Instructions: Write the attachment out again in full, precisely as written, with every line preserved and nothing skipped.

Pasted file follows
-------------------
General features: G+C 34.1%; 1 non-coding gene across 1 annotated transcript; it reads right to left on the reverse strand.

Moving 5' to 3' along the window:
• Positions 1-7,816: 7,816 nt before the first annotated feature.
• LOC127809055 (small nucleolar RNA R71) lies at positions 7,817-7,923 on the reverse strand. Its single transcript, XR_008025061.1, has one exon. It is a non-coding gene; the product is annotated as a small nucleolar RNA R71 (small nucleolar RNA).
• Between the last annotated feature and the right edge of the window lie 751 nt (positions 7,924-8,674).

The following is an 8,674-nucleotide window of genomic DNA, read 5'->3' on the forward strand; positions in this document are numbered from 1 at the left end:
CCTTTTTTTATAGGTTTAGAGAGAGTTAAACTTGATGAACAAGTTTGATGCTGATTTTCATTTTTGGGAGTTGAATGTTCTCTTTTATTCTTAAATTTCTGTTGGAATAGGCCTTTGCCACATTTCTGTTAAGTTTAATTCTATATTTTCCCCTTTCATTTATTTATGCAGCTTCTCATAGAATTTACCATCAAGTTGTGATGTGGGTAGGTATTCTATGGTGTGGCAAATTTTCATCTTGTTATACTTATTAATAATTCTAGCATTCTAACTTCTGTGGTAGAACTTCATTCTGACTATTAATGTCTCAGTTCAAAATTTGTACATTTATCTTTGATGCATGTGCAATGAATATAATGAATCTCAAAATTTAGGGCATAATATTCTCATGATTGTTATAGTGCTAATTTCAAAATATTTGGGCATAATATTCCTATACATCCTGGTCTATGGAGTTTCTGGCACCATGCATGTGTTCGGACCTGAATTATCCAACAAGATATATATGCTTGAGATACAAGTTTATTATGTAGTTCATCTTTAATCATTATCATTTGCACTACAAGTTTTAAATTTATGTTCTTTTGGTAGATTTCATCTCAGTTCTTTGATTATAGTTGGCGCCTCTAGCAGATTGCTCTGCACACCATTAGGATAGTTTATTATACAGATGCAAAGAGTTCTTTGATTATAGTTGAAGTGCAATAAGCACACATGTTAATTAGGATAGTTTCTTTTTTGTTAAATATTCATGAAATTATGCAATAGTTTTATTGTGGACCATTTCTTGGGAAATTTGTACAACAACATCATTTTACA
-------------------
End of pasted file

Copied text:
General features: G+C 34.1%; 1 non-coding gene across 1 annotated transcript; it reads right to left on the reverse strand.

Moving 5' to 3' along the window:
• Positions 1-7,816: 7,816 nt before the first annotated feature.
• LOC127809055 (small nucleolar RNA R71) lies at positions 7,817-7,923 on the reverse strand. Its single transcript, XR_008025061.1, has one exon. It is a non-coding gene; the product is annotated as a small nucleolar RNA R71 (small nucleolar RNA).
• Between the last annotated feature and the right edge of the window lie 751 nt (positions 7,924-8,674).

The following is an 8,674-nucleotide window of genomic DNA, read 5'->3' on the forward strand; positions in this document are numbered from 1 at the left end:
CCTTTTTTTATAGGTTTAGAGAGAGTTAAACTTGATGAACAAGTTTGATGCTGATTTTCATTTTTGGGAGTTGAATGTTCTCTTTTATTCTTAAATTTCTGTTGGAATAGGCCTTTGCCACATTTCTGTTAAGTTTAATTCTATATTTTCCCCTTTCATTTATTTATGCAGCTTCTCATAGAATTTACCATCAAGTTGTGATGTGGGTAGGTATTCTATGGTGTGGCAAATTTTCATCTTGTTATACTTATTAATAATTCTAGCATTCTAACTTCTGTGGTAGAACTTCATTCTGACTATTAATGTCTCAGTTCAAAATTTGTACATTTATCTTTGATGCATGTGCAATGAATATAATGAATCTCAAAATTTAGGGCATAATATTCTCATGATTGTTATAGTGCTAATTTCAAAATATTTGGGCATAATATTCCTATACATCCTGGTCTATGGAGTTTCTGGCACCATGCATGTGTTCGGACCTGAATTATCCAACAAGATATATATGCTTGAGATACAAGTTTATTATGTAGTTCATCTTTAATCATTATCATTTGCACTACAAGTTTTAAATTTATGTTCTTTTGGTAGATTTCATCTCAGTTCTTTGATTATAGTTGGCGCCTCTAGCAGATTGCTCTGCACACCATTAGGATAGTTTATTATACAGATGCAAAGAGTTCTTTGATTATAGTTGAAGTGCAATAAGCACACATGTTAATTAGGATAGTTTCTTTTTTGTTAAATATTCATGAAATTATGCAATAGTTTTATTGTGGACCATTTCTTGGGAAATTTGTACAACAACATCATTTTACA